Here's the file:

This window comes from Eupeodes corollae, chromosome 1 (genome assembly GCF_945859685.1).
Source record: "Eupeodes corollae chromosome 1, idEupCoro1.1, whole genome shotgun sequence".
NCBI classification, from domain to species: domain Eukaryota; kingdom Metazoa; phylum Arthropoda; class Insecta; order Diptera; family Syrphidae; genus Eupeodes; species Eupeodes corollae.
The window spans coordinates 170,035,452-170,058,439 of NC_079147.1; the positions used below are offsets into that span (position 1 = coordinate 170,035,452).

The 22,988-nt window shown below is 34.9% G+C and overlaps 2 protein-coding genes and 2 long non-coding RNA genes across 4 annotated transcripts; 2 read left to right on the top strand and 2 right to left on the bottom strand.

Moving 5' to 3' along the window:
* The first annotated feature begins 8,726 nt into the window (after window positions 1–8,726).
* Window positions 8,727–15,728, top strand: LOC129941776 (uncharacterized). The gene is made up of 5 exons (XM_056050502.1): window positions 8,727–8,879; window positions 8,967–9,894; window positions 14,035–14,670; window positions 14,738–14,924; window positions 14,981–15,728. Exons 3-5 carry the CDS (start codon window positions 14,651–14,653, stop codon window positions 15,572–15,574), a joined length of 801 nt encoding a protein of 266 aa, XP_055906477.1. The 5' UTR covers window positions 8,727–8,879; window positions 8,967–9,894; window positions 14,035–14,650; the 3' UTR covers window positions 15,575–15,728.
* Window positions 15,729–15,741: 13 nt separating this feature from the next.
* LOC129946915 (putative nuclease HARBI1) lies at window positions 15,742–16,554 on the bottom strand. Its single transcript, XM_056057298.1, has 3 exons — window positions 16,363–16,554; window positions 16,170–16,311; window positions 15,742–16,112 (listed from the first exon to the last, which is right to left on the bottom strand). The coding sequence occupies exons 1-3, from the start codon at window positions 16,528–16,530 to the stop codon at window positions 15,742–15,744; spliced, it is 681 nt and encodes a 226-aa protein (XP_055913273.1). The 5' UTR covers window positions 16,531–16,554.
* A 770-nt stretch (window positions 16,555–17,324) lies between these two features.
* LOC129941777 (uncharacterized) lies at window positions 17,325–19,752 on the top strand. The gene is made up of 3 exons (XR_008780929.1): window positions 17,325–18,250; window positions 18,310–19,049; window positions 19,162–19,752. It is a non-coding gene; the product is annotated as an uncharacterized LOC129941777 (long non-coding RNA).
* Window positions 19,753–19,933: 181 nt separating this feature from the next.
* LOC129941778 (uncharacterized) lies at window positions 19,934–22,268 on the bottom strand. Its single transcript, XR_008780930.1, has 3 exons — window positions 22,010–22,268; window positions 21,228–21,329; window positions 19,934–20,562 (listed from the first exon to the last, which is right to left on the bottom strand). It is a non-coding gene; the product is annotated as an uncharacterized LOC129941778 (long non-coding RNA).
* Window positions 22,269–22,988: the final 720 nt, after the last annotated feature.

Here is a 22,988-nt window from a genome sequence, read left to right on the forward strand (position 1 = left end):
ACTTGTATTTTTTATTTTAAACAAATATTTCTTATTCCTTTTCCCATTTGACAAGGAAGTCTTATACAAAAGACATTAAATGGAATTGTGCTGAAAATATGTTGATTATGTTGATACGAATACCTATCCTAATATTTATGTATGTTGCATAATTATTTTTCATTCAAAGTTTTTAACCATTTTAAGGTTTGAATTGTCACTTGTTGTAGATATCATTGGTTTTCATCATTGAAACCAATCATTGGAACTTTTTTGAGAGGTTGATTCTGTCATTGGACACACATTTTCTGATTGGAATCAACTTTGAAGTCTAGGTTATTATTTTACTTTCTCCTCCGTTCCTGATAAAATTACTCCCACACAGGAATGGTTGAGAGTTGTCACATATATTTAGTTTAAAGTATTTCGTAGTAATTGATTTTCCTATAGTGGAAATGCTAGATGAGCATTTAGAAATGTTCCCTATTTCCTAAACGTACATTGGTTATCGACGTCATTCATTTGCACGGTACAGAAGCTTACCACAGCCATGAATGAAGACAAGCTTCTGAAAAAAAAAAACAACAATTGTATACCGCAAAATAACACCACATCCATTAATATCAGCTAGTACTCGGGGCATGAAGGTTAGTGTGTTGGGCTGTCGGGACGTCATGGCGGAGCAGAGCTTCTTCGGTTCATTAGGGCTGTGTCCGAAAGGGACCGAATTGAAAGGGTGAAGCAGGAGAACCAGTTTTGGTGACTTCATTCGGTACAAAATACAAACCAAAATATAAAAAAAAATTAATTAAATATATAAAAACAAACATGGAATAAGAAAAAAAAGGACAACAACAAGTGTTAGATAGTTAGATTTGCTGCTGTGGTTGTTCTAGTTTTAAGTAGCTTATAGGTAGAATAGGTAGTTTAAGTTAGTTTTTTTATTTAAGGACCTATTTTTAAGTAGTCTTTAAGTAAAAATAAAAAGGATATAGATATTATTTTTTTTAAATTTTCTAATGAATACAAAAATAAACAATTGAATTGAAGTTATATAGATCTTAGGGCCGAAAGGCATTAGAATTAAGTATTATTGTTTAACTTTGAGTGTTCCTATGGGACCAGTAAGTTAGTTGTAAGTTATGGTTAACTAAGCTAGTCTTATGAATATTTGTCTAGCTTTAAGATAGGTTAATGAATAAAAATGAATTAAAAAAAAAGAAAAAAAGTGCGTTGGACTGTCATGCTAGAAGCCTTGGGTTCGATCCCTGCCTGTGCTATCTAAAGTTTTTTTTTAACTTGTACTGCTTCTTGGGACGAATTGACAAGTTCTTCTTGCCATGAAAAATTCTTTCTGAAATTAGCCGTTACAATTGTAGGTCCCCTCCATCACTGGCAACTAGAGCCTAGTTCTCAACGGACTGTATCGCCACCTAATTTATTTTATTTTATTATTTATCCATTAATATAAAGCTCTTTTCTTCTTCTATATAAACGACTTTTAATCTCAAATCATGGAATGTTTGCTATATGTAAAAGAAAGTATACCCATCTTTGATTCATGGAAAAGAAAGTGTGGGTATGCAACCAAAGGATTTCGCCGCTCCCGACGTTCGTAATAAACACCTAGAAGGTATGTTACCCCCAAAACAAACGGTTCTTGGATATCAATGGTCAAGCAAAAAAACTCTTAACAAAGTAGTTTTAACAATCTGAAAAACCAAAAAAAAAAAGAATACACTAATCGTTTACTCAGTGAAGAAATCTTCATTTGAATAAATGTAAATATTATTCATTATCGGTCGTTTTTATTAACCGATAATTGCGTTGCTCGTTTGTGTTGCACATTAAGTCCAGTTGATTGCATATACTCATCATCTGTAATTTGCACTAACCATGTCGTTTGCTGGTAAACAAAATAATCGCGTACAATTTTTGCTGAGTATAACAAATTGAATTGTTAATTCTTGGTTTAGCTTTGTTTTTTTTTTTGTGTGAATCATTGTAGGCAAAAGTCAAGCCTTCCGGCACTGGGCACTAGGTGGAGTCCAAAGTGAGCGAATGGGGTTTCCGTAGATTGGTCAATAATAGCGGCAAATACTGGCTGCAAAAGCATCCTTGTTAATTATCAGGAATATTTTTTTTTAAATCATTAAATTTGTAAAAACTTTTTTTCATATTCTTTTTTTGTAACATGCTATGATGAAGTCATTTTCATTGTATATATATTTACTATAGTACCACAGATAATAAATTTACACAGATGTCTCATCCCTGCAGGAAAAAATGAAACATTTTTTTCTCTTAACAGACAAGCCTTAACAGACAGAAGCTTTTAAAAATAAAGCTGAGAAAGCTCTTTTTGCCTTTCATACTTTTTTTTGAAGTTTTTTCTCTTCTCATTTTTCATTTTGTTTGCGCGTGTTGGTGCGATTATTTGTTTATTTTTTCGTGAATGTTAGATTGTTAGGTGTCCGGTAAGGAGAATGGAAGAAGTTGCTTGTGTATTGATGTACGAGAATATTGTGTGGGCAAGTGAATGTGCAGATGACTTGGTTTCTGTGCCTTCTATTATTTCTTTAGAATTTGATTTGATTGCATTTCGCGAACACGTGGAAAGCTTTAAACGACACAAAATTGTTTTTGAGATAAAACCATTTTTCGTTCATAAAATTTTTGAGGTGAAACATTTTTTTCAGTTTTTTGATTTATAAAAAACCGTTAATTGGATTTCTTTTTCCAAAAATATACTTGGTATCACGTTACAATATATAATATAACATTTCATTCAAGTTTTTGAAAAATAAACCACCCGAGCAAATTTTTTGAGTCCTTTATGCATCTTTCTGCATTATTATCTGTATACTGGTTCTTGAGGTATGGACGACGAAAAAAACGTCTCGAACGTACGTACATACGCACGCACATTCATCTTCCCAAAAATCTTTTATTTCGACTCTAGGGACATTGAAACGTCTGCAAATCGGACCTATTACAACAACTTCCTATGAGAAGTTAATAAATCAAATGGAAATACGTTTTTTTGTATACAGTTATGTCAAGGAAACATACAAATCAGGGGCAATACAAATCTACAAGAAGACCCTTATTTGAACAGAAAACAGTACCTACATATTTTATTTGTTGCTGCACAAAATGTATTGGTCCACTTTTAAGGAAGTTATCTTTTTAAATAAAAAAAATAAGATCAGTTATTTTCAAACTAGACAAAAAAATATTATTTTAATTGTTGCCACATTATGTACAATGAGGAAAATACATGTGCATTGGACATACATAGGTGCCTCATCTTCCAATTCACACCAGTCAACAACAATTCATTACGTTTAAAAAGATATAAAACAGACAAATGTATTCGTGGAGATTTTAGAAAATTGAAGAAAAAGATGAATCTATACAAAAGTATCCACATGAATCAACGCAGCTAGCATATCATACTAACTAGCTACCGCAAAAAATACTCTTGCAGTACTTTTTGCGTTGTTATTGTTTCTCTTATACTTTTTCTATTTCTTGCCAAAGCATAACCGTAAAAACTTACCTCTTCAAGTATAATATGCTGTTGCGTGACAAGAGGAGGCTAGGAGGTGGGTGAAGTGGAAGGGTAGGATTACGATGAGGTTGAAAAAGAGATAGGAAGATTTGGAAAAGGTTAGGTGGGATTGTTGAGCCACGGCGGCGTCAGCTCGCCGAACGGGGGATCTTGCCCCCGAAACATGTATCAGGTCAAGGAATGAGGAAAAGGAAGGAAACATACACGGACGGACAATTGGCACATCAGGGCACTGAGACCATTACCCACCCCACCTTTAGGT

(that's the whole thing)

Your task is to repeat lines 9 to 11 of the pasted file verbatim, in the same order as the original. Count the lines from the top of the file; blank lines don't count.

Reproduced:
* Window positions 15,729–15,741: 13 nt separating this feature from the next.
* LOC129946915 (putative nuclease HARBI1) lies at window positions 15,742–16,554 on the bottom strand. Its single transcript, XM_056057298.1, has 3 exons — window positions 16,363–16,554; window positions 16,170–16,311; window positions 15,742–16,112 (listed from the first exon to the last, which is right to left on the bottom strand). The coding sequence occupies exons 1-3, from the start codon at window positions 16,528–16,530 to the stop codon at window positions 15,742–15,744; spliced, it is 681 nt and encodes a 226-aa protein (XP_055913273.1). The 5' UTR covers window positions 16,531–16,554.
* A 770-nt stretch (window positions 16,555–17,324) lies between these two features.